Business World, 2 May 2012


The view that the Philippine government is out of its fiscal woes is demonstratively premature. Tax effort, defined as taxes as percent of gross domestic product (GDP), which hit its peak in 1997 at 17%, remains precarious. In 2010 and 2011, it was 12.1% and 12.3%, respectively. On the expenditure side, the government would need to increase public spending by about 5-7% of GDP to make up for past neglect in infrastructure, education and health care.

Indeed, those who say that the present administration can do what it plans to do to achieve inclusive, sustained, strong economic growth without fixing its broken fiscal sector is not helping public authorities do the right thing. Such views have the effect of condoning policy inaction.

The numbers are clear: tax effort which peaked at 17% 15 years ago on the back of the 1986 tax reform plummeted to 12.1%, the first year of the Aquino III administration. Despite heroic efforts by Bureau of Internal Revenue Commissioner Kim Henares, tax effort barely budged; it was 12.3% last year.

But that level of tax intake is woefully inadequate to cover the expenditure needs of a growing and modernizing economy. In a recent World Bank Public Expenditure Review (2011), the international lending agency recommended: “increasing expenditures in priority sectors by around 5-7% of GDP.”

“For basic education, filing the gap in school infrastructure, hiring additional teachers and extending the cycle to 12 years would cost slightly over 2% of GDP. Bringing up public expenditures on health to regional levels requires an additional 0.7-0.8% of GDP. Finally, overall infrastructure expenditure should eventually be stepped up by 3-4% of GDP. A 0.1% increase will be needed by the justice sector.”

The World Bank’s study recommended an overhaul of the public investment management system. The report argues: “The overhaul should aim to make project selection more technical, less political, and more strategically aligned with the country’s development objectives as defined in the new Medium-Term Philippine Development Plan (MTPDP). In particular, the government should consider reducing and, if possible, eliminating Congressional allocations (Department of Public Works and Highways and Priority Development Assistance Fund).”

The World Bank’s study further recommended that investments in public infrastructure and communications be increased. “Once the public investment management system has been overhauled and revenues sufficiently increased, expenditures on infrastructure and communications should be strategically stepped up. In the short run, increases in total public infrastructure expenditures are unlikely. This is due to the absence of fiscal space owing to the impact of revenue-eroding measures enacted in 2009, the implementation of the Salary Standardization Law III, and the need to rein in the ballooning budget deficit.”

The World Bank recognized that the fiscal space does not exist and that the process of choosing projects are too political and less than optimal.

The decline in budget deficit in 2011 to 2% of GDP from 3.7% in 2009 and 3.5% in 2010 is interpreted by some as an indicator of fiscal progress.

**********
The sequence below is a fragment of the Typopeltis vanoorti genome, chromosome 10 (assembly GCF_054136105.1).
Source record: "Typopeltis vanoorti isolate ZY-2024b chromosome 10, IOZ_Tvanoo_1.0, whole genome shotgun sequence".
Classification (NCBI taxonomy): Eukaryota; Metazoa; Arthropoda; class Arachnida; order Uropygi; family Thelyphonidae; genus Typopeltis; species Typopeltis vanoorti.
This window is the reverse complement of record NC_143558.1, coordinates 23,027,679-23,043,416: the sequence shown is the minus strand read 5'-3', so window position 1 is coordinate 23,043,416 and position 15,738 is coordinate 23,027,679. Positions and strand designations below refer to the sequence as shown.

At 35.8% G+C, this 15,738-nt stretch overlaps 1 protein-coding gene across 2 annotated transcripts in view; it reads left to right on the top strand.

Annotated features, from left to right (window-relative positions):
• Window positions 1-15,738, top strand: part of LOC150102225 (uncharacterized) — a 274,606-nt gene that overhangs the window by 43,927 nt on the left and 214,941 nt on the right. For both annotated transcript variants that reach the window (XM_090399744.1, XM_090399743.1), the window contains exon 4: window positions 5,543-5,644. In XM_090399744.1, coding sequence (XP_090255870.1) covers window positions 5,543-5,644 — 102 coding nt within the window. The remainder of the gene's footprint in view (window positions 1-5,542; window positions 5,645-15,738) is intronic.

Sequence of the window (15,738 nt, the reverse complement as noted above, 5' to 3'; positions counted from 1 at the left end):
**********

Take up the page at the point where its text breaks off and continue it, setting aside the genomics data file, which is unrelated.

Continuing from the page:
Wrong! That’s a monumental mistake. The observed fiscal consolidation was unintended. The original planned deficit was 3% of GDP, but only 2% was realized because the government failed to implement what little amount has been appropriated for public infrastructure. Note that the public infrastructure program in 2011 was smaller than that in 2010.

The smaller deficit-to-GDP ratio is now given a positive spin: it shows a government that is fiscally sound. But the harsh reality is that it shows an inept administration, one that is unable to implement authorized projects in a timely manner. The boastful announcements of zero-based budgeting and front-loading of budget releases turned out to all talk, no action.

But the administration’s fiscal agony may not be over yet. The fiscal numbers for the first quarter of 2012 suggest a repeat performance of the severe underspending the previous year. Despite the early approval of the national budget and its early releases, actual deficit (P34 billion) for the first quarter was only 41% of planned deficit (P83 billion).

At the end of the day, the government will be judged on the basis of its success in providing essential public services and infrastructure to its people, rather than how by much money has been hoarded by postponing or delaying project implementation. Delaying or not implementing an authorized program or project, assuming such is economically worthwhile, means postponing or denying its intended beneficiaries the benefits from the project.

Finally, the existence of fiscal space is a necessary but not sufficient condition for running the government effectively. The capacity of the existing revenue system to mobilize resources should be increased through fundamental reforms and improved tax administration. The project selection mechanism should be overhauled and improved. And the present administration’s ability to implement programs and projects authorized by Congress should be enhanced.

Delays in project implementation — whether involving roads, water system, irrigation canal, power project or school facility — deprive intended beneficiaries of the project’s benefits. Put differently, procrastination or incompetence is not costless.